3. MJBubba Inactive
    MJBubba
    @MJBubba

    Fred,   I am praying for your Mama, and for your dad and you.

    • #3
  4. Midget Faded Rattlesnake Contributor
    Midget Faded Rattlesnake
    @Midge

    As soon as I left for college, my mama was able to give up smoking (no coincidence there, I’m sure…)

    All our surviving close relatives have either kicked the habit entirely or taken up vaping instead.

    • #4
  5. billy Inactive
    billy
    @billy

    I’ll repeat my comment from an earlier thread:

    As far as my experience?

    Well, I was a smoker for over 30 years, and since I started in my early teens, that means I smoked for over two-thirds of my life. I’ve tried every method to quit- cold turkey, patches, gum, etc., but I always went back to cigarettes.

    Once I started vaping, I lost any craving for cigarettes, almost immediately. My strong suspicion  is that these health “concerns” have less to do with protecting the children and more about the loss of tax revenue on the 2-3 packs of smokes I used to burn through everyday.

    But that is just me; I tend to be cynical sometimes.

    If you are trying to quit, or know someone who wants to (or needs to) look into vaping. Research it yourself and you’ll find the health risks are in no way comparable to smoking. But believe me, it is so much more effective than  any other method I have tried.

    And Fred. a basic vaping starter kit is about 65$. It would make a good Father’s Day gift.

    • #5
  6. Blondie Thatcher
    Blondie
    @Blondie

    Just darn, Fred. Good reasons for people to quit smoking. I know I live in the heart of tobacco country, but it is really a nasty habit.

    • #6
  7. Nanda Panjandrum Member
    Nanda Panjandrum
    @

    Fred,

    No sympathy, as requested…Thoughts and prayers for peace and joy as you all share stories and are present with each other…Celebrate the dickens out of this Mother’s Day…(I’m glad you can! This will be the first without mine.)

    • #7
  8. Trink Coolidge
    Trink
    @Trink

    Dear Fred . . . .  we’re never ready to be orphans.  I’m 68 and dread losing my 93 year-old mother.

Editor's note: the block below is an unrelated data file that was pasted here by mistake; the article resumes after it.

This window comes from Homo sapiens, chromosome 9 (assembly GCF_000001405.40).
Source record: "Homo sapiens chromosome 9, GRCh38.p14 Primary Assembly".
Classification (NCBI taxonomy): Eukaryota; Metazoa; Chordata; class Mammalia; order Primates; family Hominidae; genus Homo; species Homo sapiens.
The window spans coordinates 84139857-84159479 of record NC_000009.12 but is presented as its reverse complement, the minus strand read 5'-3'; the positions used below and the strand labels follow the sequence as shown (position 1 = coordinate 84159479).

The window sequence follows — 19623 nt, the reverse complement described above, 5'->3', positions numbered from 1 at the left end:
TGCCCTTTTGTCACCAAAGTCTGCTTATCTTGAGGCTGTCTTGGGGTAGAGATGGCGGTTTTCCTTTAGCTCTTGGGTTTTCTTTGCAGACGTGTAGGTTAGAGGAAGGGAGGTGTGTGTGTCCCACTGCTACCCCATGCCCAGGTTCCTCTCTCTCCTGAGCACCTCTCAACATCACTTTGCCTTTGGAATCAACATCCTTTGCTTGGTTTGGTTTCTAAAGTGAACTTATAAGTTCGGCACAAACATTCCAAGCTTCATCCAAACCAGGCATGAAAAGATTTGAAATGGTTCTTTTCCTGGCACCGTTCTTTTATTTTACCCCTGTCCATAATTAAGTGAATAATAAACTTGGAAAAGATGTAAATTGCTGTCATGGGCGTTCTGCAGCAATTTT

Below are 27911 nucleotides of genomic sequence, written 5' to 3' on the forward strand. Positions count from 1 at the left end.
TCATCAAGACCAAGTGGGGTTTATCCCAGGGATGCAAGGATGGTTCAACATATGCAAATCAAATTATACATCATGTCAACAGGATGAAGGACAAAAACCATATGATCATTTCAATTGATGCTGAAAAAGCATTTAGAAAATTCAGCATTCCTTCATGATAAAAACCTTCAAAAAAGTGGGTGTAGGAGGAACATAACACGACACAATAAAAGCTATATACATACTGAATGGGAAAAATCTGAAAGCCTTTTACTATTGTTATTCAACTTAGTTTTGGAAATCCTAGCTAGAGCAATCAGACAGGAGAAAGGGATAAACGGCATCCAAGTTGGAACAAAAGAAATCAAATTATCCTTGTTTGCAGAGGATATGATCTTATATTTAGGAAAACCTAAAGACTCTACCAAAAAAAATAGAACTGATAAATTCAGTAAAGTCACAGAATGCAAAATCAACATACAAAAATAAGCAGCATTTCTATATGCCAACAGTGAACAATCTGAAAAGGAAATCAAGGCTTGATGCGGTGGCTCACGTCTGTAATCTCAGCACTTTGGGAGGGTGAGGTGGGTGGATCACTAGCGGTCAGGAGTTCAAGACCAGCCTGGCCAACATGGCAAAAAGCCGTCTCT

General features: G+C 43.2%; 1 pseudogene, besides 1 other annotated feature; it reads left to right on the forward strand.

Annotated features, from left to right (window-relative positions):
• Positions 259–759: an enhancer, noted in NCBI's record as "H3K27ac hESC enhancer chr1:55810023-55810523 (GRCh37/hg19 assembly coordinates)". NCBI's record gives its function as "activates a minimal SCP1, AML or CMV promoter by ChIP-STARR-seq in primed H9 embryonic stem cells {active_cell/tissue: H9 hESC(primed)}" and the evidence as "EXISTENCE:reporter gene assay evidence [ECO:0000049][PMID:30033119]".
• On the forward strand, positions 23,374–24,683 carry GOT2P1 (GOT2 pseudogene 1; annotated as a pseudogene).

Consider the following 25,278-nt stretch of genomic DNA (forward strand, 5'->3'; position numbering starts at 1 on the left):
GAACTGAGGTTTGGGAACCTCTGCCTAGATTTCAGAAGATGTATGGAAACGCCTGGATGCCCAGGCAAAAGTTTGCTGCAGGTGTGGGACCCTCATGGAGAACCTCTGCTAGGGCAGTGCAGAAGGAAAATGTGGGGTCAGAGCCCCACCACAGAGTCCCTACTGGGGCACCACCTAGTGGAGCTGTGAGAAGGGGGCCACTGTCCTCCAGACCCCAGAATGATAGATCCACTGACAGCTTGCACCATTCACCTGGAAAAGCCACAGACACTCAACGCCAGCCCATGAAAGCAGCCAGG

I admire your forward-leaning, positive approach as a response to your parent’s short life expectancy.   It’s so human to sink into sorrow and regret at times like this.   Wishing you comfort and strength during this rough passage.

    • #8
  9. 10 cents Member
    10 cents
    @

    EThompson:Before all the prayers come rolling in around here, let me give smokers some practical advice. I smoked 10 cigarettes a day but easily quit by cutting out one per day for less than a week- no cold turkey. It was easy.

    I would also add that the most insidious killer is heart disease and that is most often affected by obesity. I’d rather smoke 3 packs a day than deal with that.

    Great to hear this. You have an iron will and are very goal oriented so this doesn’t surprise me.

    • #9
  10. 10 cents Member
    10 cents
    @

    What a great day to be thankful. It is Mom’s Day here already. Carnations are the flowers of choice. Blessings on you Fred.

    • #10
  11. user_280840 Inactive
    user_280840
    @FredCole

    My mother can’t have flowers. They can carry germs and bacteria and fungus. She doesn’t really have an immune system right now bc of the chemo.

    • #11
  12. AUMom Member
    AUMom
    @AUMom

    I’ll send my prayers and warm thoughts instead of flowers.

    You have my sympathy even though you didn’t ask for it. We in the South are like that. It’s bred into us. Come down, stay a spell.

    • #12
  13. Percival Thatcher
    Percival
    @Percival

    Praying for your family and you, Fred.

    • #13
  14. Rachel Lu Contributor
    Rachel Lu
    @RachelLu

    Since you specifically asked for no condolences or sympathy, I’ll think of a smoker who might benefit from this reflection. Bless you, Fred.

    • #14
  15. Dave Carter Podcaster
    Dave Carter
    @DaveCarter

    Of course, your mother has one advantage, which in its own way is a gift — namely, having a fantastic son.  Though unsolicited, Shelley and I will be keeping you and yours in our prayers, my friend.

    • #15
  16. Ricochet Inactive
    Ricochet
    @WardRobles

    Please accept my condolences and compliments on a compelling post. In a way we are all on fire, but we can chose to burn little more slowly by not lighting ourselves up. I never met either of my grandfathers, who were both smokers. Their brothers who chose not to smoke lived to their mid eighties. Not smoking is the single best health choice we can make.

    • #16
  17. user_138562 Moderator
    user_138562
    @RandyWeivoda

    I’m sorry to hear this Fred.  It’s not going to be a party obviously, but I hope you and your mother can enjoy what time you have left together.

    • #17
  18. user_75648 Thatcher
    user_75648
    @JohnHendrix

    You and yours are in my prayers.

    May everyone have the best possible outcome, under the circumstances.

    • #18
  19. shelby_forthright Member
    shelby_forthright
    @spacemanspiff